Study design and population
This was a population-based retrospective birth cohort study, using the linked birth and infant death database of the Institut de la Statistique du Québec (ISQ) for singleton births in Quebec, Canada, 1996–2010.21 The validity of the Canadian vital records linkage has been well documented.22 We further linked birth records to pregnancy complications through the mother’s medical insurance number.23 The research protocol was approved by the ISQ, the Commission for Access to Information in Quebec, and major Indigenous community health organisations in Quebec—the Cree Board of Health and Social Services of James Bay, the First Nations of Quebec and Labrador Health and Social Service Commission, and the Nunavik Regional Board of Health and Social Services. In adherence to ISQ data confidentiality rules, all numbers are rounded to the nearest 10.
Indigenous (First Nations, Inuit) births were identified based on three sources of information: mother tongue, community of residence (to identify Indigenous reserves according to residential postal code/municipality name) and Indian Registration System membership status of both parents (a positive in any Indigenous identifier was considered Indigenous).21 The original study cohort included 20 190 First Nations, 4260 Inuit and 229 960 non-Indigenous singleton births at gestational age≥20 weeks. The present study included 17 090 First Nations and 217 760 non-Indigenous births at ≥24 weeks of gestation with linked data available on both pregnancy complications and fetus/infant’s survival status from birth to 364 days of life. We restricted the analyses to births at ≥24 weeks of gestation because GDM is routinely screened and diagnosed at 24–28 weeks of gestation. Inclusion of births at <24 weeks of gestation could introduce an immortal bias (all perinatal and postnatal deaths would not happen to the offspring of GDM women due to the absence of screening diagnosis). We focused on the comparisons of First Nations with non-Indigenous births, since First Nations (but not Inuit) women are known to be at substantially higher risk of PGDM and GDM than non-Indigenous women in Quebec.19 Exploratory analyses confirmed that Inuit women were not at higher risk of diabetes in pregnancy than non-Indigenous women. Inuit births were excluded from the present study.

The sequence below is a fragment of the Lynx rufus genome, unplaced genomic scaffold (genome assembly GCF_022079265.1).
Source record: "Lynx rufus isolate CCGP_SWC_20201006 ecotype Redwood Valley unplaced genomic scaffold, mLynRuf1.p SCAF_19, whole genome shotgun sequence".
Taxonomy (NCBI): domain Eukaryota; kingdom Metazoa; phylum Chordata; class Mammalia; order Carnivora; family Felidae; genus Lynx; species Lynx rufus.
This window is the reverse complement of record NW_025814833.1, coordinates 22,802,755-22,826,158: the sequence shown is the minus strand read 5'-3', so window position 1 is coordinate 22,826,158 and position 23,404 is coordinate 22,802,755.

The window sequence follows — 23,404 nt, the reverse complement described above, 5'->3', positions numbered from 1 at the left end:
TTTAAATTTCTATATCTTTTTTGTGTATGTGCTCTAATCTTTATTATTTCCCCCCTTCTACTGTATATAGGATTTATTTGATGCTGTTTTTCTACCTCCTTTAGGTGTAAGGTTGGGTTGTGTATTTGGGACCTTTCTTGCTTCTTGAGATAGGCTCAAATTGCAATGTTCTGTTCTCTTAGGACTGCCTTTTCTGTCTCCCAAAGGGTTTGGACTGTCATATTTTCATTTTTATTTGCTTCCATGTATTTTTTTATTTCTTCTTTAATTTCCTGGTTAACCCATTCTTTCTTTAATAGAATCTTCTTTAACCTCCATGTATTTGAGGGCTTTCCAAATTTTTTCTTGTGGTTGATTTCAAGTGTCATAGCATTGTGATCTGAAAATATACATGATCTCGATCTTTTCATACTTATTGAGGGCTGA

Linkage to pregnancy complications
In Quebec, each resident has a lifetime unique Régie de l’Assurance Maladie du Québec (RAMQ) (Quebec health insurance) number. The mother’s RAMQ number was used to link pregnancy complications (diabetes, etc) to each birth record, based on delivery discharge medical records in the provincial Maintenance et Exploitation des Données pour l'Étude de la Clientèle Hospitalière database.23 The data linkage used the hospitalisation/diagnostic records throughout the course of the index pregnancy (based on the infant’s date of birth and gestational age at delivery). The linkage to hospitalisation records was successful for 97.9% First Nations, 92.3% Inuit and 98.0% non-Indigenous infants.23
Pregnancy complications were coded according to the International Classification of Diseases Clinical Modification (ICD-9CM) codes in Quebec for records in the years 1996–2005, and the ICD-10 codes in Quebec for records in the years 2006–2010. In the ICD-9CM, PGDM was coded as ‘648.0’ or ‘250.*’, while GDM was coded as ‘648.8’. In the ICD-10, PGDM was coded as ‘O24.5’, ‘O24.6’, ‘O24.7’, ‘E10’ and ‘E11’, while GDM was coded as ‘O24.8’. We did not make a distinction between different types of PGDM (type 1, type 2, other), because available information is insufficient for records based on the ICD-9CM codes in the years 1996–2005, while the numbers of records based on the ICD-10 codes in the years 2006–2010 only were too small in First Nations for such subgroup analyses on the risks of perinatal and postneonatal death.